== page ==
During New York Fashion Week this September, it was announced that Robbie Myers was leaving Elle after 17 years, and that Nina Garcia, formerly of Marie Claire, would be the magazine’s new editor-in-chief. Today, Marie Claire shared during the magazine’s second annual Power Trip in San Francisco that Kate Lanphear will fill Garcia’s role as creative director.
“I loved working with Nina Garcia for five years,” Marie Claire’s editor-in-chief, Anne Fulenwider, told the Cut exclusively. “I’m really happy for her in her new job and I really can’t wait to see what she does at Elle.” But when it came time to filling Garcia’s shoes, Lanphear was someone whom Fulenwider thought of “immediately” for her unique experience and taste, and who comes “highly recommended” from a number of people in the industry.
Lanphear’s résumé is long and varied. She got her start at Vogue and Harper’s Bazaar in Australia, later moving to New York to become the style director at Elle and T magazine. In 2014, she was named the first female editor-in-chief at Maxim, where she was tasked with a full redesign of the men’s magazine, but left after only one year. Lanphear has since moved on to consult for Google, helping them develop a fashion portal in the Arts and Culture division.
As creative director, Lanphear will be responsible for expanding Marie Claire’s fashion footprint across multiple platforms and continuing to define the brand’s style. She will also oversee the magazine’s fashion shoots and creative design of the fashion pages. Ultimately, it was Lanphear’s experience in fashion and technology that really stood out to Fulenwider, and Lanphear herself is excited to return to magazines with this new and valuable insight.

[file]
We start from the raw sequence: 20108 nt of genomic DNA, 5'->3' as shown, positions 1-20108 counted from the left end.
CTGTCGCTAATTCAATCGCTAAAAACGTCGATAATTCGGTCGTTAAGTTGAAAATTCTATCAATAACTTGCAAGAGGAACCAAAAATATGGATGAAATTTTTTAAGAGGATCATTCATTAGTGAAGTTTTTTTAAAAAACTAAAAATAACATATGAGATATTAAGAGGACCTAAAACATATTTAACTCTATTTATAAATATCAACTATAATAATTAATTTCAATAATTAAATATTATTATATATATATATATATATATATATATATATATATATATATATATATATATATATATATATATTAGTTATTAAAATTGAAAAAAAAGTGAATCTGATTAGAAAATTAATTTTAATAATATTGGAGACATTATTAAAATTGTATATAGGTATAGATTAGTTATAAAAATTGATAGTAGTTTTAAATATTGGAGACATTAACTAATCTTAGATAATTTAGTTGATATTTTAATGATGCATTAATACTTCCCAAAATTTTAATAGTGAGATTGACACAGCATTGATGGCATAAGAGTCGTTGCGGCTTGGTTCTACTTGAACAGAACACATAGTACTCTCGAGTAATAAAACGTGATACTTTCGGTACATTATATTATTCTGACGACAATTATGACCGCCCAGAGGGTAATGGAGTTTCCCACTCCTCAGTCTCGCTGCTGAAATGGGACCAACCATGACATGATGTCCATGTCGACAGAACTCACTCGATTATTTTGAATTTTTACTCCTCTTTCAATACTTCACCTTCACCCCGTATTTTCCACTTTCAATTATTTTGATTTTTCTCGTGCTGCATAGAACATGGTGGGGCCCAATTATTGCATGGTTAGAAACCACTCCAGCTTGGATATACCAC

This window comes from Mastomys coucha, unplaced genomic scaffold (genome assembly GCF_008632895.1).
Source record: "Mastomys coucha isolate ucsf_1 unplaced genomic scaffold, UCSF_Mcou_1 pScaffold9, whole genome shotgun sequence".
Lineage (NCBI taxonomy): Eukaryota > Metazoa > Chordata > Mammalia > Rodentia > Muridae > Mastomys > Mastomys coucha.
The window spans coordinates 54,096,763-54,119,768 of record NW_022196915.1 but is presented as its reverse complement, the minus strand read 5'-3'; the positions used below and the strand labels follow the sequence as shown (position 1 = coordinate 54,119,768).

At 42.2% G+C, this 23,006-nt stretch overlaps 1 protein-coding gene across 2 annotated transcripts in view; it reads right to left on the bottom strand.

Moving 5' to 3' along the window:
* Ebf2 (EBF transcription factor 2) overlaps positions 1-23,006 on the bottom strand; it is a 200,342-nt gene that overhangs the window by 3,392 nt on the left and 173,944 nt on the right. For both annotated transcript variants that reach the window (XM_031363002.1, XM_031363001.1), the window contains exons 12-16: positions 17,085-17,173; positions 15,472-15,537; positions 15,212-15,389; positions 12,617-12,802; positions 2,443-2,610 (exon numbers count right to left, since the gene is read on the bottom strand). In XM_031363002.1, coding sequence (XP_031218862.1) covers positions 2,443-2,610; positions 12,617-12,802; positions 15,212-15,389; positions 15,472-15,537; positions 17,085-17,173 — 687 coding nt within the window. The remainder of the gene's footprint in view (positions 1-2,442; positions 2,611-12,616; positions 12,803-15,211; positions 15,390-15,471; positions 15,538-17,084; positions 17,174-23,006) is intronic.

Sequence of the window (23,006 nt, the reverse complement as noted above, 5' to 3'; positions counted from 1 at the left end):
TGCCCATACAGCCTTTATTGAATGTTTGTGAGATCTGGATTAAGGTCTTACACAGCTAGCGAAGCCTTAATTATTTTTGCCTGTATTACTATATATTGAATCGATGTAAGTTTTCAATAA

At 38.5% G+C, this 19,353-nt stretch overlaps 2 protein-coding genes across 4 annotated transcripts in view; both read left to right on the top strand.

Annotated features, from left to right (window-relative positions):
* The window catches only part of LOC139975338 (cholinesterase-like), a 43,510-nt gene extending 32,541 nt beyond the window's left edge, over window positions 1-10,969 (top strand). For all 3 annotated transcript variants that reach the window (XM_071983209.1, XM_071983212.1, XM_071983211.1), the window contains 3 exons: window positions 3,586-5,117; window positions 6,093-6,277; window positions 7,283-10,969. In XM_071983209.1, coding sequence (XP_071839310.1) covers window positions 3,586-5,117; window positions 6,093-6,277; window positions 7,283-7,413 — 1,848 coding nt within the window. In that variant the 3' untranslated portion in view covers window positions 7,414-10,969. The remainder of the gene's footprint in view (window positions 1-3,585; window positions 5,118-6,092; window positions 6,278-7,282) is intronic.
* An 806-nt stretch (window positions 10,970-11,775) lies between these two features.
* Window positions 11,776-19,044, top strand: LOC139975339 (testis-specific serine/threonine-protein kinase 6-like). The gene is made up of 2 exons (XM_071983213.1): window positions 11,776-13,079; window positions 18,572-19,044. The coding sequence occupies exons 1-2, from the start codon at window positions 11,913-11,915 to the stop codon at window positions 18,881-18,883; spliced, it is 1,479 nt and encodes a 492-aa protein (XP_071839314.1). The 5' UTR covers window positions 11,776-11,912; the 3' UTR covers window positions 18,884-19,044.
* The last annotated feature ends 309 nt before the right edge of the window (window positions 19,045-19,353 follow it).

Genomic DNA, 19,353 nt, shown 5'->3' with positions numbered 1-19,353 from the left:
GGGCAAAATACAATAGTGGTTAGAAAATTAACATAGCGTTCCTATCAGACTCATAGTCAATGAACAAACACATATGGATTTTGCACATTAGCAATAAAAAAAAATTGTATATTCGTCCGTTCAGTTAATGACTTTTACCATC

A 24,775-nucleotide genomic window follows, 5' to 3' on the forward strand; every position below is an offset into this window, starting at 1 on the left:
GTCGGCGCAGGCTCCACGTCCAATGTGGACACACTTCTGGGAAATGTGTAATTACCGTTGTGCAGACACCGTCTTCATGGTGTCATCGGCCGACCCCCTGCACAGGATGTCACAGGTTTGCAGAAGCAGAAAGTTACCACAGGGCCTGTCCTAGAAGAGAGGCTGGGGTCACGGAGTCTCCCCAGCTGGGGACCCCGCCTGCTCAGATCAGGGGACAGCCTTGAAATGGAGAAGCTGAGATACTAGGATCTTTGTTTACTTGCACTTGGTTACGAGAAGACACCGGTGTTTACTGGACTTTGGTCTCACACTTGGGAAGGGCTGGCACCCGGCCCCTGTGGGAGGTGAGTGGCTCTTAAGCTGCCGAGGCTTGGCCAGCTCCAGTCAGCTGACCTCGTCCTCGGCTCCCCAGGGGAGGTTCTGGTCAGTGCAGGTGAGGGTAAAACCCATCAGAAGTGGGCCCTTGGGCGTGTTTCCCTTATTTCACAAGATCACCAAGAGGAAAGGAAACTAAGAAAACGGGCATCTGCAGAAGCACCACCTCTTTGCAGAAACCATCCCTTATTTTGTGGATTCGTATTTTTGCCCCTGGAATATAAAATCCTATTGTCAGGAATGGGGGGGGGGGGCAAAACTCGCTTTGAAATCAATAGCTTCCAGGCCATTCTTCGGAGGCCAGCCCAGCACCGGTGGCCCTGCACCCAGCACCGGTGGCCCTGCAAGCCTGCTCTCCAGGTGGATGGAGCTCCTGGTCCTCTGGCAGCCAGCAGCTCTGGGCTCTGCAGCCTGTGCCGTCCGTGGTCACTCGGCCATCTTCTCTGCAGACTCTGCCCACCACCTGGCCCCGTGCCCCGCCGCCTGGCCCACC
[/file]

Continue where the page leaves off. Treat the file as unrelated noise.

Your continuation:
“Sometimes, we focus so much on creating content, but it gets lost because no one’s quite created the secret sauce on how to amplify it, and break through,” Lanphear said on what she’s gleaned about publishing after stepping outside it. “We’re armed with so much data that it’s about distilling it down. When it comes to trying to decipher it, I don’t have all the answers — no one does — but I’ve just gotten a lot better at understanding what all the signs point to.”
It’s been a turbulent time for magazines, especially women’s titles, but Lanphear is clearly recharged, digitally savvy, and ready for a challenge. Meanwhile, Fulenwider is unshaken. “The only constant in the five years that I’ve been editor-in-chief of Marie Claire has been change,” Fulenwider said on the subject. “Rapid, sudden, continuing change. But I think it’s exciting, and can present a ton of opportunities.”